These are some of the findings of two parallel Ipsos polls conducted between May 18-20, 2020 and May 18-21, 2020, on behalf of USA Today. For the study of U.S. adults, a sample of 2,008 adults age 18+ from the continental U.S., Alaska, and Hawaii was interviewed online in English. The sample includes 403 parents with at least one child in kindergarten through high school. For the study of K-12 teachers, a sample of 505 teachers age 18+ from the continental U.S., Alaska, and Hawaii was interviewed online in English. Partial findings from two previous USA Today/Ipsos polls conducted August 9-13, 2018 among roughly 2,010 adults and January 11-17, 2019 among roughly 504 teachers are included as well.
The samples for these studies were randomly drawn from Ipsos’ online panel (see link below for more info on “Access Panels and Recruitment”), partner online panel sources, and “river” sampling (see link below for more info on the Ipsos “Ampario Overview” sample method) and does not rely on a population frame in the traditional sense. Ipsos uses fixed sample targets, unique to each study, in drawing a sample. After a sample has been obtained from the Ipsos panel, Ipsos calibrates respondent characteristics to be representative of the U.S. Population using standard procedures such as raking-ratio adjustments. The source of these population targets is U.S. Census 2016 American Community Survey data. The samples drawn for these studies reflect fixed sample targets on demographics. Posthoc weights were made to the population characteristics on gender, age, race/ethnicity, region, and education.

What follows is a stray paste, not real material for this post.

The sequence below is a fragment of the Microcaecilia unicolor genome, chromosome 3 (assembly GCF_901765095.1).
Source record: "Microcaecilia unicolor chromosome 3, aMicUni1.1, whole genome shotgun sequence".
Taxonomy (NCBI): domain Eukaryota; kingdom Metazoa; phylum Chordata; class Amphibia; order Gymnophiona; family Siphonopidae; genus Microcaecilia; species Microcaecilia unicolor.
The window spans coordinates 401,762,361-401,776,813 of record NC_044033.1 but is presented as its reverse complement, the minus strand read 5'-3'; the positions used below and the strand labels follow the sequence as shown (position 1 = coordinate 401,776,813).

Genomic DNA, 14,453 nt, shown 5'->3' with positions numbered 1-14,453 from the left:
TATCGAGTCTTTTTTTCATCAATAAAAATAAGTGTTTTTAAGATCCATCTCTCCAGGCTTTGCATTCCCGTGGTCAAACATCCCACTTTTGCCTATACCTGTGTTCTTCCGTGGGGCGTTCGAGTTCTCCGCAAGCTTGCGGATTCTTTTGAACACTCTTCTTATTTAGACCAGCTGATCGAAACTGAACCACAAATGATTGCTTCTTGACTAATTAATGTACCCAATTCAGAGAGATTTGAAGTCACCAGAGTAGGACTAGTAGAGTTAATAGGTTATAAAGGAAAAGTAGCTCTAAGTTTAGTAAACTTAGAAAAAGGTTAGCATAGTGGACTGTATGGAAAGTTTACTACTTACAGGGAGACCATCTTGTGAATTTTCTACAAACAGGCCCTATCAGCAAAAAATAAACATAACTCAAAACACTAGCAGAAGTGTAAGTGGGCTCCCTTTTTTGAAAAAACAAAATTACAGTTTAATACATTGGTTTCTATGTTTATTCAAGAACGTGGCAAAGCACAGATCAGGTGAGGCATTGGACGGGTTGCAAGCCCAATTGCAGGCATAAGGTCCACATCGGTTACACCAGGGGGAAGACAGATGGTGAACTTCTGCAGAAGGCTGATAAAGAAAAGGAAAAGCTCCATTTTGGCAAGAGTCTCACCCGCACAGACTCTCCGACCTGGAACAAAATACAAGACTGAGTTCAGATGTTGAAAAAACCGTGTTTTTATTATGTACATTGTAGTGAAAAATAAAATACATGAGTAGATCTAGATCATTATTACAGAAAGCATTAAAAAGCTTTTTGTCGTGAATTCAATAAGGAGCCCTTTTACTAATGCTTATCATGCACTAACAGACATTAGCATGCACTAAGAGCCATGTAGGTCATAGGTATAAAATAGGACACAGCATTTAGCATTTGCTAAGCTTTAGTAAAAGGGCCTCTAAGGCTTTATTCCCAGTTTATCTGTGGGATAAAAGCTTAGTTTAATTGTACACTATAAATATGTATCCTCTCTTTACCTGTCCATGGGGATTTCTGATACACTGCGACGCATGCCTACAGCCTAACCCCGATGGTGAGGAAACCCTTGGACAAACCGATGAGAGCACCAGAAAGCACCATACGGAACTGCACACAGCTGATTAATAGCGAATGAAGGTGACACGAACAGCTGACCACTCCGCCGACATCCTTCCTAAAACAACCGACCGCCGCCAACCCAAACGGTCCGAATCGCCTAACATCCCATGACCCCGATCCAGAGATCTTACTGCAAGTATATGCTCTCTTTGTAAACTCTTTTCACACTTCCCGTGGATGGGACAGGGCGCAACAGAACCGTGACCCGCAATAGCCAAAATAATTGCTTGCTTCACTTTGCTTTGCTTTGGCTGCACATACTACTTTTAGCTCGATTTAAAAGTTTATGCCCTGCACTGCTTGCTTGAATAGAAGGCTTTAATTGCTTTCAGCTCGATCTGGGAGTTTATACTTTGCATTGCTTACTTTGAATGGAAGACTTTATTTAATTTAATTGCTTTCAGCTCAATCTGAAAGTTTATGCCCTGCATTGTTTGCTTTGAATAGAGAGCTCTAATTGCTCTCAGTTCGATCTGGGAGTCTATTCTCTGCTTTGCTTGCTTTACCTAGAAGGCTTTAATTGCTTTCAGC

Statistical margins of error are not applicable to online non-probability polls. All sample surveys and polls may be subject to other sources of error, including, but not limited to coverage error and measurement error. Where figures do not sum to 100, this is due to the effects of rounding. The precision of Ipsos online polls is measured using a credibility interval. In the poll of U.S. adults, the poll has a credibility interval of plus or minus 2.5 percentage points for all respondents. Ipsos calculates a design effect (DEFF) for each study based on the variation of the weights, following the formula of Kish (1965). This study had a credibility interval adjusted for design effect of the following (n=2,008, DEFF=1.5, adjusted Confidence Interval=+/4.0 percentage points). For the poll of teachers K-12, the poll has a credibility interval of plus or minus 5.0 percentage points for all respondents and a credibility interval adjusted for design effect of the following (n=505, DEFF=1.5, adjusted Confidence Interval=+/-6.5 percentage points).
The poll of the adult population also has a credibility interval of plus or minus 5.6 percentage points for parents with at least one child in kindergarten through twelfth grade. Additionally, the USA Today/Ipsos polls conducted August 9-13, 2018 and January 11-17, 2019 have a credibility interval of plus or minus 2.5 and 5.0 percentage points, respectively.
For more information on this news release, please contact:
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Media Relations Specialist, US